White paper Vocabulary Management
From Semantic Web Standards
This white paper was initiated during breakout discussions at the 2009 Dagstuhl seminar "Semantic Web Reflections and Future Directions". Participants in this breakout session were Chris Bizer, Dan Brickley, Stefan Decker, Aldo Gangemi, Asun Gomez-Perez, Harry Halpin, Tom Heath, Ivan Herman, Natasha Noy and Guus Schreiber. Notes from this session are at .
There is currently no "best practice" for the preferred versioning policy of vocabularies. For the moment, vocabulary owners should probably prefer one of the following current practices:
W3C document versioning policy
A W3C document such as the SKOS Recommendation has two types of URIs:
1. One basic URI, which always points to the latest version. For the SKOS Recommendation this is . This URI contains no version information such as dates or numbers. 1. One or more version-specific URIs, which typically include the publication date of the version as an identifying part. For example, the URI  is the version specific URI of the official SKOS Recommendation, whereas the URI  is the version-specific URI of the SKOS Proposed Recommendation document.
Version URIs are connected to each other through a `previous-version` link; this link always defines which version directly precedes the version at hand. The result is a chain of backward links to the first version published (i.e. the one with no `previous-version` link). For the SKOS Recommendation the first version is .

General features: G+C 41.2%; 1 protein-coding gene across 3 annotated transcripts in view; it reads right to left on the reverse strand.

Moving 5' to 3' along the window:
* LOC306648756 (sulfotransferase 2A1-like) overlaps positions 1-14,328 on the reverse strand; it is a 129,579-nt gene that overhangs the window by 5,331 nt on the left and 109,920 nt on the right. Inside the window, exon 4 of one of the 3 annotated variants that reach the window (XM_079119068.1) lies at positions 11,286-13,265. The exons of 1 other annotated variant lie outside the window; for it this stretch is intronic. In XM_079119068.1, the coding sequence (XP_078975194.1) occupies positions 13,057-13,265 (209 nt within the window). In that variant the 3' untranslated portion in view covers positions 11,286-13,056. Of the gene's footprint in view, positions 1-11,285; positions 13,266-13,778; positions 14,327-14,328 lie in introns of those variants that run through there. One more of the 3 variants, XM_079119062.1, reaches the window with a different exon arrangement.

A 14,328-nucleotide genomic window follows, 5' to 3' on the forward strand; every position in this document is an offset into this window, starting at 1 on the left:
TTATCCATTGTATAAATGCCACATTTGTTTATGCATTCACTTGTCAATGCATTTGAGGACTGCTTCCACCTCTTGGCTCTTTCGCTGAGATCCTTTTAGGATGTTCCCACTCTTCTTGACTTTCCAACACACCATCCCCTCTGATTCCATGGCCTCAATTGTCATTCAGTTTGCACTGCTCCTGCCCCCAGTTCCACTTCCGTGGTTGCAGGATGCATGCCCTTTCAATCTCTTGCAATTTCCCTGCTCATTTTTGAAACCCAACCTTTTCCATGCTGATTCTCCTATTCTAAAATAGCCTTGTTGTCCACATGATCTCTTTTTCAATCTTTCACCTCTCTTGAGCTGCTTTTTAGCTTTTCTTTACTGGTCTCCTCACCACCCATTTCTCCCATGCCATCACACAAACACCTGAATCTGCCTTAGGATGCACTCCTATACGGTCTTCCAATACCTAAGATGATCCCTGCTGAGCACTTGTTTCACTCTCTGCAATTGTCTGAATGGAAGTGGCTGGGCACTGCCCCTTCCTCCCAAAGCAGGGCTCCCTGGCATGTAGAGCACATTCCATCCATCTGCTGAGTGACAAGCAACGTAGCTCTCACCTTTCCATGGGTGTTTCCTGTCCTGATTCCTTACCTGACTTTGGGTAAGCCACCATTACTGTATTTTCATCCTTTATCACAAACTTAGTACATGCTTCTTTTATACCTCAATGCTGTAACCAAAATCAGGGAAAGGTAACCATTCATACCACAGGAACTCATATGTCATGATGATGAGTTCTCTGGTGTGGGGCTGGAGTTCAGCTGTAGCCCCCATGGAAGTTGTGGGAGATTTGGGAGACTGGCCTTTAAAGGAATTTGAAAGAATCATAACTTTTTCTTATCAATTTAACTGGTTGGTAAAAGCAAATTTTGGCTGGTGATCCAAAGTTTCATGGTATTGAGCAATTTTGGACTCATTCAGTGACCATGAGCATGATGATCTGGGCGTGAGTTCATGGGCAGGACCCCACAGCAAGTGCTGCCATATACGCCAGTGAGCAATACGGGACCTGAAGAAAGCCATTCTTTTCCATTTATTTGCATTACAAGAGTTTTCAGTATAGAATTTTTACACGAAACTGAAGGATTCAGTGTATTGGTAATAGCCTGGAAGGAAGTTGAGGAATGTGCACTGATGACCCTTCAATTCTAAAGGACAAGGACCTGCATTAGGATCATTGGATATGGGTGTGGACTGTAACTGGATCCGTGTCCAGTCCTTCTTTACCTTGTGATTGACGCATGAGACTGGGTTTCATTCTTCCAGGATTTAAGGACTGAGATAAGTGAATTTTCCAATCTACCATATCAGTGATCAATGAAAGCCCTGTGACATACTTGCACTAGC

The `this-version` link is used to connect the basic URI to the corresponding version URI.
Note: Although the W3C scheme is originally meant for documents, it is also well-suited for vocabularies. Version numbers could be used in version-specific URIs as an alternative for dates.
Dublic Core versioning
DCMI (Dublin Core Metadata Initiative) has a more extensive versioning or "History Model" for their own DCMI term set. The main difference with the W3C scheme is that the DCMI scheme allows for recording meta-information about the versions. The main features are:
* A version can have a `replaces` and/or a `is-replaced-by` link with another version. * A version can have a `status` property with values such as `conforming`, `recommended` and `obsolete`. * A version can be linked to a `Decision`, which describes the rationale for the new version.
Note: The DCMI history model is applied to DCMI terms, i.e. vocabulary elements. However, there seem to be no obstacles for using it for a vocabulary as a whole.
The URI scheme for identifying the version of DCMI terms is similar to the W3C scheme. For example, the URI  is the basic URI for the DCMI term `hasPart`. The `dcterms:hasVersion` property link identifies the URI  as the most up-to-date version-specific URI.
Minimal attribution metadata
DNS Redirect advices, examples, templates
@@Here should go stuff not covered in the Recipes note
Sustainability, physical hosting, backup policies
Ideally, vocabulary services should be hosted by organizations of which the management has expressed commitment to long term support of these services, keeping the URIs of the vocabulary terms persistent. Note that "persistence is a function of organizations, not technology"